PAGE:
BofA’s Moynihan Says Consumers Remain Resilient Amid Inflation
(Bloomberg) -- US consumers are still in a position of strength despite persistent inflation and other economic headwinds, Bank of America Corp (NYSE: BAC ). Chief Executive Officer Brian Moynihan said.
Americans continue to spend, though the rate of growth in spending is slowing, and they still have capacity to borrow, Moynihan said Tuesday at the BofA Securities Financial Services Conference. That stability is causing continued tension for the Federal Reserve, which has been boosting interest rates in an attempt to damp rising costs.
“It’s a very slow rate of spend,” Moynihan said.
US consumer prices rose briskly at the start of the year, according to data out Tuesday from the Bureau of Labor Statistics, a sign of persistent inflationary pressures that could push the Fed to raise interest rates even higher than previously expected. The overall consumer price index climbed 0.5% in January, the most in three months, bolstered by energy and shelter costs. The measure was up 6.4% from a year earlier.
Moynihan’s comments come as Bank of America looks to reward its best employees while keeping a lid on expenses. The firm has already been forced to scale back on hiring plans, even as it added headcount in the fourth quarter. Net income in 2022 fell to $27.5 billion from a record $32 billion the prior year.
Bank of America is focused on bringing expenses down and headcount back in line with historic norms, a reversal from the hiring “engine,” which was “cranking” during the war for talent last year, Moynihan said Tuesday. Investments in digital platforms have helped keep headcount at Bank of America’s branches flat even as interactions with customers rise, he said.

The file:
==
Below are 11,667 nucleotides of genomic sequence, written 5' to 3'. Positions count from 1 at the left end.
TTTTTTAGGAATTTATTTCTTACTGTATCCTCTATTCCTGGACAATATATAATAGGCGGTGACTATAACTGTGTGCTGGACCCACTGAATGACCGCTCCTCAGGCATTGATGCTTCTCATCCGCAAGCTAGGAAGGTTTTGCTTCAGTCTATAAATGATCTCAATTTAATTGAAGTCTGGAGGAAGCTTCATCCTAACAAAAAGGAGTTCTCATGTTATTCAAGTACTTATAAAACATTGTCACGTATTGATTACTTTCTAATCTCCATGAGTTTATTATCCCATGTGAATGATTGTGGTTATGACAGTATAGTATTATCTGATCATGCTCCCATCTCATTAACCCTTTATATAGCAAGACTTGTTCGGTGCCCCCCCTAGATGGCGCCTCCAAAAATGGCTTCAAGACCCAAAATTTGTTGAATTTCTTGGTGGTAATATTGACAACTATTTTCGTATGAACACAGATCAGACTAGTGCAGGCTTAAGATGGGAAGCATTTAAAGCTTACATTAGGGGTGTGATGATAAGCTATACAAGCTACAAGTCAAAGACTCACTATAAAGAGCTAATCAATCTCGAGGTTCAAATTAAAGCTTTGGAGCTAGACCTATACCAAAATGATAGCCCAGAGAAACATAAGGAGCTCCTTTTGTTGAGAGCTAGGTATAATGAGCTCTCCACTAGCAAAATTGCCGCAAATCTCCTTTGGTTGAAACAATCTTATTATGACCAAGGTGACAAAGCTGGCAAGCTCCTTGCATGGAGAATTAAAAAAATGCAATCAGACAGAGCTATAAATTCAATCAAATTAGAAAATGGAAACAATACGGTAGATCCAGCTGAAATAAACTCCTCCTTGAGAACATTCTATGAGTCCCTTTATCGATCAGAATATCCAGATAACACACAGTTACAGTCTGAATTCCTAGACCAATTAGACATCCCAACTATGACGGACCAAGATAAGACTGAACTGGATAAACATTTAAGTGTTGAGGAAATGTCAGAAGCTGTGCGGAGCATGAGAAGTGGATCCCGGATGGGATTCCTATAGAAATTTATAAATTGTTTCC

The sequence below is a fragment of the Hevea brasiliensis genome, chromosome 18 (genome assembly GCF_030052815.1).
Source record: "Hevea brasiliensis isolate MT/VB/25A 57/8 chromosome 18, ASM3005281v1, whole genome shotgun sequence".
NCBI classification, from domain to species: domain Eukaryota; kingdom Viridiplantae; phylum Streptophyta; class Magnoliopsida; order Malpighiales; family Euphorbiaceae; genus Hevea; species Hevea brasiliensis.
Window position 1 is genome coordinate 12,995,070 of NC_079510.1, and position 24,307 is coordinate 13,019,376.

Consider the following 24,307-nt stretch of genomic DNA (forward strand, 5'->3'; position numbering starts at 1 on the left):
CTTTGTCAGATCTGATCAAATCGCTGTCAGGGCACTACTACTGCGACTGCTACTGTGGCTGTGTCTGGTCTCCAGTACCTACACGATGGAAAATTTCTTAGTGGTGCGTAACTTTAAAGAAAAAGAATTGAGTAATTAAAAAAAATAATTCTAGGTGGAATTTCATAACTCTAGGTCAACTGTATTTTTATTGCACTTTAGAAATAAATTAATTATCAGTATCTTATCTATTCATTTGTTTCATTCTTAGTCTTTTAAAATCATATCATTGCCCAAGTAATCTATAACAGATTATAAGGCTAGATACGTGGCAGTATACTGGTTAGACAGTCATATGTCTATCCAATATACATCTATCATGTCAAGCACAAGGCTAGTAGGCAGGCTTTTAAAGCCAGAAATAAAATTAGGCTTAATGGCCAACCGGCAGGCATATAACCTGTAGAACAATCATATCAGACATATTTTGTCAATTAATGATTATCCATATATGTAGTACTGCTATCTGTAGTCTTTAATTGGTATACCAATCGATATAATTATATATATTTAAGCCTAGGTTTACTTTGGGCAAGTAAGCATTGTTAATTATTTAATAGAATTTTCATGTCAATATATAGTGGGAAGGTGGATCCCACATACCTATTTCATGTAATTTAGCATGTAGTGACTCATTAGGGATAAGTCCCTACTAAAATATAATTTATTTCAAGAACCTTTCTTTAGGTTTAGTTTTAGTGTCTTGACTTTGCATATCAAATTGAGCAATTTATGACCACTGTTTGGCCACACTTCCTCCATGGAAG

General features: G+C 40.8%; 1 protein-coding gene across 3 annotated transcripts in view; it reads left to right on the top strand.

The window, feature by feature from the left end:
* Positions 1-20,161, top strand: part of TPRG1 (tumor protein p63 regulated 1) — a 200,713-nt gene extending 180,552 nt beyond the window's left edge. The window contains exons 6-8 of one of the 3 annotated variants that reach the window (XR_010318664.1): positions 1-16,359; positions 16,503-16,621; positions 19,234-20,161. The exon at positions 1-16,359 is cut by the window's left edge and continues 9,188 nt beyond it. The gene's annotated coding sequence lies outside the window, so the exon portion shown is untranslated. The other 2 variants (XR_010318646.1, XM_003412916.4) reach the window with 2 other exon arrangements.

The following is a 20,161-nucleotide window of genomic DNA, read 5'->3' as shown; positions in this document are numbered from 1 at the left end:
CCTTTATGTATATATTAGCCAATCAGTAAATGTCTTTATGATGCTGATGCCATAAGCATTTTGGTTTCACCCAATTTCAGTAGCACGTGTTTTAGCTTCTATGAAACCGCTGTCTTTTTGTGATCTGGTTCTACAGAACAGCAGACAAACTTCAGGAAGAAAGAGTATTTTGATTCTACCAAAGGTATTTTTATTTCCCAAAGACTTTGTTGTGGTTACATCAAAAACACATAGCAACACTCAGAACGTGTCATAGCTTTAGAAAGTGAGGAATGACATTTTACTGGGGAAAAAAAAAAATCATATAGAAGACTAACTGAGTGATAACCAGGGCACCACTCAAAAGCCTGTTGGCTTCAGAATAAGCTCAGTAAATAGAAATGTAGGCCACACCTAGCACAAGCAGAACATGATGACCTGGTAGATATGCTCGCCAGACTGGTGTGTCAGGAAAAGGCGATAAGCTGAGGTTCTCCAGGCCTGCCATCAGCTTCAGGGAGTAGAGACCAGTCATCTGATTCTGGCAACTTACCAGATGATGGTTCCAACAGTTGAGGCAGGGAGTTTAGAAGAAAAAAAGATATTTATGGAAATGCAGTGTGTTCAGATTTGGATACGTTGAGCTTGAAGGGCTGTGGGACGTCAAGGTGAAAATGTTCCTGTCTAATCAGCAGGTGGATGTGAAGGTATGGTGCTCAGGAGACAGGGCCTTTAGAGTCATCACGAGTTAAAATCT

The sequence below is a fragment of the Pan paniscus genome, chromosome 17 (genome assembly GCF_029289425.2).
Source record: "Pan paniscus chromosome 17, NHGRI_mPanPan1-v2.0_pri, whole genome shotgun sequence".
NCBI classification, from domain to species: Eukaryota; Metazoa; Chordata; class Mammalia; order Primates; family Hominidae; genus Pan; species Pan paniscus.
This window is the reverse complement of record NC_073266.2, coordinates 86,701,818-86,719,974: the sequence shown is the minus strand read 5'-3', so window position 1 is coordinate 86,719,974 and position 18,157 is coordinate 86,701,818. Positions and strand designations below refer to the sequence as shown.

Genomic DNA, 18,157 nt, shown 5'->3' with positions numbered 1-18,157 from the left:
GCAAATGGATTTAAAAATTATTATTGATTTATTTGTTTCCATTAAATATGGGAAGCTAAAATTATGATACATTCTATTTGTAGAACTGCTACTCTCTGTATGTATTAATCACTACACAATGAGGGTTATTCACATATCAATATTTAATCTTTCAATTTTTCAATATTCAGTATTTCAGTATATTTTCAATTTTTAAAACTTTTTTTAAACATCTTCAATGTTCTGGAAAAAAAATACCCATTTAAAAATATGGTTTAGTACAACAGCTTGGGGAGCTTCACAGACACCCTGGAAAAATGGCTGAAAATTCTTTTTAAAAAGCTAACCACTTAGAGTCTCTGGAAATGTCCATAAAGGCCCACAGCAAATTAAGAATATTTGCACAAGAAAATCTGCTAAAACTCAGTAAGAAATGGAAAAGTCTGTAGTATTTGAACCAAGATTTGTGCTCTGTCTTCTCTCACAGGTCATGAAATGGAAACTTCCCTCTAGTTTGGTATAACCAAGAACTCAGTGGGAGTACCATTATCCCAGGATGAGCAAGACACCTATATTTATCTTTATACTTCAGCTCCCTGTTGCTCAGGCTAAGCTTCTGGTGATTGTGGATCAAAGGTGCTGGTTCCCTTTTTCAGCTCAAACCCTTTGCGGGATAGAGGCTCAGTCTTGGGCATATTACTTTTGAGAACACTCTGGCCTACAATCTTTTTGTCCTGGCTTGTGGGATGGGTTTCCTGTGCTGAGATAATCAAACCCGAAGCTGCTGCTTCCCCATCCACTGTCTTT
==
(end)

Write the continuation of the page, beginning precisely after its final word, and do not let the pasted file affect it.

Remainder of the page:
The prospect of a US recession looks further off, Moynihan said Tuesday, with bank analysts moving out their original prediction to the third or fourth quarter of this year. Moynihan’s counterpart at Goldman Sachs Group Inc (NYSE: GS ). echoed that sentiment at a Credit Suisse (SIX: CSGN ) Group AG conference Tuesday.
“The consensus has shifted to be a little bit more dovish in the CEO community that we can navigate through this with a softer economic landing,” Goldman CEO David Solomon said. “The chance of a softer landing feels better than it did six to nine months ago,” he said, adding that his firm will have a “much tighter hiring plan in 2023.”
Moynihan, 63, was promoted to CEO of Bank of America in 2010 in the wake of the global financial crisis, and has steered the lender through the pandemic. He has signaled his interest in staying on for years to come.
©2023 Bloomberg L.P.
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